Tax & Accounting Blog

How social media can help you win accounting clients

Accounting Firms, Blog, Business Practices, Business Strategy & Development, Marketing November 16, 2017

There’s no question that social media is a great networking and recruitment tool. But how can busy accountants use it to market their firm and win clients?

Only a third of Australian businesses have adopted a social media presence, but Sensis recently reported that 79% of Australians now use social media. That means many business opportunities are being missed. Even businesses that use it selectively often don’t really engage with followers.

This lack of engagement is the key reason many accountants aren’t getting the results they would like from social media, says Peter Chaly, Managing Director of SmartINK, a boutique marketing agency that runs the Marketing for Accountants brand.

“A few years ago many accountants jumped onto Facebook and set up a business page without knowing what to do next. It didn’t cost anything other than time and they figured that with all the attention social media was getting they needed to be on there,” Chaly says.

Most thought they would be able to use it as just another one-way advertising tool.

Getting engaged

“The businesses typically had no engagement strategy and no understanding of how to use the pages. People don’t want to log-in to Facebook just to see that every post from your business is promotional. We are bombarded with advertising messages from every corner these days and people turn off from that type of activity on social media very quickly.

“You need to take a step back and remember that these are ‘social’ networks. They provide huge opportunity to interact with clients and potential clients in a way that’s hard to achieve without face-to-face contact.”

So, which of the many social media platforms offer the best results for accountants? And do they need to maintain a presence on all of them?

Making a connection

“A small firm just won’t have the resources to devote to a wide range of social media. Having said that, every accountant should at least have a LinkedIn profile. And now that it is also being used as a search engine, it’s important to optimise your LinkedIn profile for search.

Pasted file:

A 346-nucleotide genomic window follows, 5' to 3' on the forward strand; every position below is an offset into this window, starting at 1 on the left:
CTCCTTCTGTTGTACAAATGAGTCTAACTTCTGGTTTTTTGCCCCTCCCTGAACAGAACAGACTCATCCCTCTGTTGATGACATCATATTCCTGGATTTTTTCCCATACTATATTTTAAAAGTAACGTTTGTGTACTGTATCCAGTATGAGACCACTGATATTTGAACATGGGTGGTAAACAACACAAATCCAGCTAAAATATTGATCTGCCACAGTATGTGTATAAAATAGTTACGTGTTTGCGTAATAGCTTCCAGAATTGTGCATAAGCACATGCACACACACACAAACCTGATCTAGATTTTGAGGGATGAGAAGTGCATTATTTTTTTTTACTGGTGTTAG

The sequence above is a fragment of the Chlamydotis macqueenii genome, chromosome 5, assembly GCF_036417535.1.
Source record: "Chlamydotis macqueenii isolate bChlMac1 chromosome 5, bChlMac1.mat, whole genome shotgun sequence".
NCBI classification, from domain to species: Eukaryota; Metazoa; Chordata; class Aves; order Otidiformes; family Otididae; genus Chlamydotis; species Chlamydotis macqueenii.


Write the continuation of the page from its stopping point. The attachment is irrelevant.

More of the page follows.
“For example, if you’re in Sydney, how well do you rank in the LinkedIn search results for the term ‘Sydney accountant’? People are looking for service providers on social media, so you might as well make sure you can be found.”

YouTube is another option that many accountants overlook, says Chaly. “It offers an incredibly powerful way to connect with people. For example, you can upload a quick five-minute video with presentation slides, and then embed it on the firm’s website and share it through Facebook, Twitter, LinkedIn and elsewhere.”

Marrying well

The key to success is to provide useful information rather than advertisements, and to maintain a keen focus on your target audience. “As an example, how about creating a quick clip on an update to tax law that affects small businesses? As the owner of a small business, that’s something I would watch. If it helped save us time and money, I would share it with our clients, and there’s a chance they would share it also.”

There are many ways in which accounting firms can attract clients through social media, says Chaly, ranging from simple referrals on Twitter or Facebook, all the way to enquiries via LinkedIn and YouTube.

“Some smart firms are doing things like Q&A sessions on Twitter, running competitions on Facebook, and establishing groups on LinkedIn for specific industries they specialise in as a way to grow their reputation and get clients.

Another argument for creating a strong social media presence? Young people are social media-savvy, and firms that attract the best young talent need to present themselves to clients and potential employees as modern, 21st Century organizations.

Enjoying the honeymoon

“You don’t need a big budget to be successful on social media. Used strategically, it can be an extremely powerful client acquisition tool. In fact, smaller firms can often gain an advantage over larger firms simply by being more agile and responsive, and presenting more of a ‘human’ face to the world.”